Integrated Project Delivery: Q&A with Renée Cheng
We often tout the benefits of collaborating across disciplines in the classroom; but what about at the construction site? Associate Dean for Research Renée Cheng (Architecture) addresses this question in her latest research: Integrated Project Delivery (IDP): Performance, Expectations, and Future Use.
The Integrated Project Delivery Alliance (IDPA) asked Cheng’s collaborator Markku Allison, a consultant specializing in IPD for the building industry, to identify which research would be most helpful in advancing IPD. Allison reached out to Cheng, and they proposed two research projects: a broad shallow look at IPD, and a more in-depth year-long effort to document about a dozen case studies from the owner’s point of view.
In this interview, Cheng shares findings from their shorter project—a comparative survey that provides a snapshot of current perceptions of IDP’s effectiveness on building projects—and explains their potential implications for the building industry.
How would you describe IDP to a layperson?
Conventionally, an owner would hire an architect to design and a contractor to build. Completing a building is called “project delivery.” In many cases, this situation is not very effective: there is a great deal of missed communication, resulting in a building industry that is considered quite inefficient and unproductive. In IPD, these entities enter into a multi-party agreement—designer, builder and owner, essentially become full business partners working collaboratively—we refer to as “integrated project delivery.”
Have other groups performed similar surveys? If so, how do their results compare to yours?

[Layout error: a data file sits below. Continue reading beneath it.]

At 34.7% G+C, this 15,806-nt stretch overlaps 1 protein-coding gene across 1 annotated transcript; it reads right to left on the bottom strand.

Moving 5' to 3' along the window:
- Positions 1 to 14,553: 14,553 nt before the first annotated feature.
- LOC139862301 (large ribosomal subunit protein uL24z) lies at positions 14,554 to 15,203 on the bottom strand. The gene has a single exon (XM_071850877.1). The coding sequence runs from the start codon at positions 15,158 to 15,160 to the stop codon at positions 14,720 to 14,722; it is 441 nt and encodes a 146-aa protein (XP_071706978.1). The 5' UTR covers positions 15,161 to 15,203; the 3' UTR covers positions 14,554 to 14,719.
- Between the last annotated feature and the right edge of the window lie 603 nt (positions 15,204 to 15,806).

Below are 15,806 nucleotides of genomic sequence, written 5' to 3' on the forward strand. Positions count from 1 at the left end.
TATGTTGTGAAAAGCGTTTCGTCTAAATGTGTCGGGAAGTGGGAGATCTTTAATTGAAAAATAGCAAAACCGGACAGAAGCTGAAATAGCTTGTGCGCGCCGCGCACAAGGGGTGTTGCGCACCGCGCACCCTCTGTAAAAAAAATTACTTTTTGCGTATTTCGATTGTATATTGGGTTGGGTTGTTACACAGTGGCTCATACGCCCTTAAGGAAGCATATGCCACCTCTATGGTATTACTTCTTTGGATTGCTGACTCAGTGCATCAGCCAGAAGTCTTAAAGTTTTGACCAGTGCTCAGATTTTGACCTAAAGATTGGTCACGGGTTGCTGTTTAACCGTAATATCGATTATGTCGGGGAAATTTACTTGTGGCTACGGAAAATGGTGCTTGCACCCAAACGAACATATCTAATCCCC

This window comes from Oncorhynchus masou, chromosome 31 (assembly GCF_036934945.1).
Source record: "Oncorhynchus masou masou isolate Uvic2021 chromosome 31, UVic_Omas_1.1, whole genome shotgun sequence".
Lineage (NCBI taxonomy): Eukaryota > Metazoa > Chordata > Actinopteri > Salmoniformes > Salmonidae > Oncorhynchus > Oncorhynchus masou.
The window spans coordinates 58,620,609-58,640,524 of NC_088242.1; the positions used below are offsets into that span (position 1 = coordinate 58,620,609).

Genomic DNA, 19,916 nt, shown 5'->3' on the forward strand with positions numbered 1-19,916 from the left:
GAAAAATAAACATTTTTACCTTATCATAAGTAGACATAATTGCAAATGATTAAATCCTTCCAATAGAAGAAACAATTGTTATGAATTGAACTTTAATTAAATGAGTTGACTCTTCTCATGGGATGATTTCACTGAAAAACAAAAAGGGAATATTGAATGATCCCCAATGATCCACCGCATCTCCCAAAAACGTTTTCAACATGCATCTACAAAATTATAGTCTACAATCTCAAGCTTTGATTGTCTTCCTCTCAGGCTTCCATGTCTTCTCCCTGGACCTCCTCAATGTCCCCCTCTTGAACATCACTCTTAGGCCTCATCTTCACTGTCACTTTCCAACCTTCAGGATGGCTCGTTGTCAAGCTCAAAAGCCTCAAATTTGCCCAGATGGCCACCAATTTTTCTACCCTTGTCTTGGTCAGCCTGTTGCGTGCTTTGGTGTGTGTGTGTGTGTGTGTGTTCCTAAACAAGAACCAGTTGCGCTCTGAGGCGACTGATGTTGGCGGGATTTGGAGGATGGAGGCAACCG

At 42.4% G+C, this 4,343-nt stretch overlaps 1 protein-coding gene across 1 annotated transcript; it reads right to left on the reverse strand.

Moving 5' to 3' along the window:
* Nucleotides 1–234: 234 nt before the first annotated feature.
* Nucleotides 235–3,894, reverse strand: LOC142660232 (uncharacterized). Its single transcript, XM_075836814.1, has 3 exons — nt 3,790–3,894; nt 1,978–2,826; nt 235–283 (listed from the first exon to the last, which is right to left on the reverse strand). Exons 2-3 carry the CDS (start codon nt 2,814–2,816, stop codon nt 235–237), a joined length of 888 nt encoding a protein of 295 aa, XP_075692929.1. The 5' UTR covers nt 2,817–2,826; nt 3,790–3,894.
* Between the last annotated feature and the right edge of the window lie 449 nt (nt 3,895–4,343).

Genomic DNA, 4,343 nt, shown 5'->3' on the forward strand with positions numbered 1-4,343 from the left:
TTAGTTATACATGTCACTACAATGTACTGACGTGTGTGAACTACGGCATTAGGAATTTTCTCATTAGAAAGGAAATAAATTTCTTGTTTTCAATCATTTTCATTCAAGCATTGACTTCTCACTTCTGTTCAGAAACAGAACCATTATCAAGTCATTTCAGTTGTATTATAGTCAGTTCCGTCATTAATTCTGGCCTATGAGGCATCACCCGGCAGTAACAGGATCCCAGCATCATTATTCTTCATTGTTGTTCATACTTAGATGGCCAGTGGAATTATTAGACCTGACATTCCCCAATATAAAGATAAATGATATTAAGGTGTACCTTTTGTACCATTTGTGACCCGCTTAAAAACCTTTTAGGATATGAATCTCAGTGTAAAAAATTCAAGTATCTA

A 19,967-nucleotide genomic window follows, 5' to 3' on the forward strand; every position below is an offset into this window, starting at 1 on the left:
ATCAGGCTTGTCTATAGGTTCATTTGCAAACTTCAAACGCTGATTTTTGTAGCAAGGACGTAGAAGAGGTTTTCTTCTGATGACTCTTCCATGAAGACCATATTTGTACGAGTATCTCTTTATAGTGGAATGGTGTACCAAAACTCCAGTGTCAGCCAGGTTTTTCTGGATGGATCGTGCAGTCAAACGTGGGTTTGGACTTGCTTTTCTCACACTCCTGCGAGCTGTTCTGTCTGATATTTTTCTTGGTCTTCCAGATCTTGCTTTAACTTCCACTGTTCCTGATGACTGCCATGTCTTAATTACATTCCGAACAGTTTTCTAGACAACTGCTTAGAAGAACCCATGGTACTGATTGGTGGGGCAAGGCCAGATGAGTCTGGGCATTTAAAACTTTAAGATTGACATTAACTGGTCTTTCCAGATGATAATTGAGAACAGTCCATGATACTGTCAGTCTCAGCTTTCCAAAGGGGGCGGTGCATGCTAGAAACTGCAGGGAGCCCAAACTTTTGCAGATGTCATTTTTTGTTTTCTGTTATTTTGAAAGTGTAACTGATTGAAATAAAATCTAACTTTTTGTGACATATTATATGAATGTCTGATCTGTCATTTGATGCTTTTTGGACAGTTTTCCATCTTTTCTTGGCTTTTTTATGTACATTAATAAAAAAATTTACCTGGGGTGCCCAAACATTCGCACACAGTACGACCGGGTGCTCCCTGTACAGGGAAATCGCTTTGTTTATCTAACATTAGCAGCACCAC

There are no other surveys that we know of. There have been others that AIA has run on the perception of IPD. This one surveys those who are actually participating in a multiparty agreement.
How do you hope decision-makers use these results? Are there any policy implications?
It’s not likely to be policy, more likely to become an expectation for the building industry.
The current perception is that IPD is best for healthcare buildings in California. The survey shows that using IPD significantly exceeds expectations for budget, schedule and quality. This is true regardless of project type, geographic location, project scope (budget), or previous experience with IPD. This study shows that it is equally effective for all projects, so all owners would be well served to consider this.
Can IDP work in tandem with other design management processes?
We found a small but significant link between use of Lean processes and significantly exceeding expectations. This bodes well for our second study which is linking those two together. Lean Construction applies “lean” (not wasteful) manufacturing principles to the building industry. Aiming to save time and effort on the construction site but also in the decision making process.
Any other insights?
One interesting aspect of the study that has not been much discussed is that owners and contractors are more positive than architects. More information would be needed to understand why this is the case, but based on the comments, it seems that the early planning needed for IPD is quite a bit more than conventional project delivery. It’s possible that since the architects are more involved early that the additional time may be unanticipated (perhaps not enough hours budgeted) or just difficult as people adjust to the collaborative roles. The second research project will be able to explore this a bit more.